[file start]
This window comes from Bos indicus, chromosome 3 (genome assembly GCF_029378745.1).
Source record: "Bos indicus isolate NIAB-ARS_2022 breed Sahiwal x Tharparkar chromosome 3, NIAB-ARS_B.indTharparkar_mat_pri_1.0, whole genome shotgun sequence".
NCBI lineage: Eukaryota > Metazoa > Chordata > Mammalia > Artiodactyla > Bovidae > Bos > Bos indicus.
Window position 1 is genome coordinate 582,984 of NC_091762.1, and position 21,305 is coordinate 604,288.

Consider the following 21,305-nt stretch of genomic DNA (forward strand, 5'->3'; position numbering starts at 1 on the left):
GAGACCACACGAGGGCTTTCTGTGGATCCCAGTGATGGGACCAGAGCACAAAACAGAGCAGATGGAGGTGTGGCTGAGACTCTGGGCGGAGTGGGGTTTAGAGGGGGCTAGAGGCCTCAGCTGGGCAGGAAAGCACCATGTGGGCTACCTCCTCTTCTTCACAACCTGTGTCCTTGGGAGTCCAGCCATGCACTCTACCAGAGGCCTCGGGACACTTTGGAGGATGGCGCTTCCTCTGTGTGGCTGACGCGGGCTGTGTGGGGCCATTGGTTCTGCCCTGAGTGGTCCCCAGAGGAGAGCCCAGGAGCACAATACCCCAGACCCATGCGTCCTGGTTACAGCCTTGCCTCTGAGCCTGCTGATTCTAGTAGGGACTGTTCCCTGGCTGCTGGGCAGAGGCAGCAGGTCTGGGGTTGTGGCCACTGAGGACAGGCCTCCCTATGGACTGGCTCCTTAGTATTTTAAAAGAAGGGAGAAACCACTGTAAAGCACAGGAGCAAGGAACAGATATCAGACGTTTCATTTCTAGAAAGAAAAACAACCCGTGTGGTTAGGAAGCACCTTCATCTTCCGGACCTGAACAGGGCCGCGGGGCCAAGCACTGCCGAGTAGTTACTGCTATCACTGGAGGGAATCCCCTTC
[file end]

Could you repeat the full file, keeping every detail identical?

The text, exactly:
This window comes from Bos indicus, chromosome 3 (genome assembly GCF_029378745.1).
Source record: "Bos indicus isolate NIAB-ARS_2022 breed Sahiwal x Tharparkar chromosome 3, NIAB-ARS_B.indTharparkar_mat_pri_1.0, whole genome shotgun sequence".
NCBI lineage: Eukaryota > Metazoa > Chordata > Mammalia > Artiodactyla > Bovidae > Bos > Bos indicus.
Window position 1 is genome coordinate 582,984 of NC_091762.1, and position 21,305 is coordinate 604,288.

Consider the following 21,305-nt stretch of genomic DNA (forward strand, 5'->3'; position numbering starts at 1 on the left):
GAGACCACACGAGGGCTTTCTGTGGATCCCAGTGATGGGACCAGAGCACAAAACAGAGCAGATGGAGGTGTGGCTGAGACTCTGGGCGGAGTGGGGTTTAGAGGGGGCTAGAGGCCTCAGCTGGGCAGGAAAGCACCATGTGGGCTACCTCCTCTTCTTCACAACCTGTGTCCTTGGGAGTCCAGCCATGCACTCTACCAGAGGCCTCGGGACACTTTGGAGGATGGCGCTTCCTCTGTGTGGCTGACGCGGGCTGTGTGGGGCCATTGGTTCTGCCCTGAGTGGTCCCCAGAGGAGAGCCCAGGAGCACAATACCCCAGACCCATGCGTCCTGGTTACAGCCTTGCCTCTGAGCCTGCTGATTCTAGTAGGGACTGTTCCCTGGCTGCTGGGCAGAGGCAGCAGGTCTGGGGTTGTGGCCACTGAGGACAGGCCTCCCTATGGACTGGCTCCTTAGTATTTTAAAAGAAGGGAGAAACCACTGTAAAGCACAGGAGCAAGGAACAGATATCAGACGTTTCATTTCTAGAAAGAAAAACAACCCGTGTGGTTAGGAAGCACCTTCATCTTCCGGACCTGAACAGGGCCGCGGGGCCAAGCACTGCCGAGTAGTTACTGCTATCACTGGAGGGAATCCCCTTC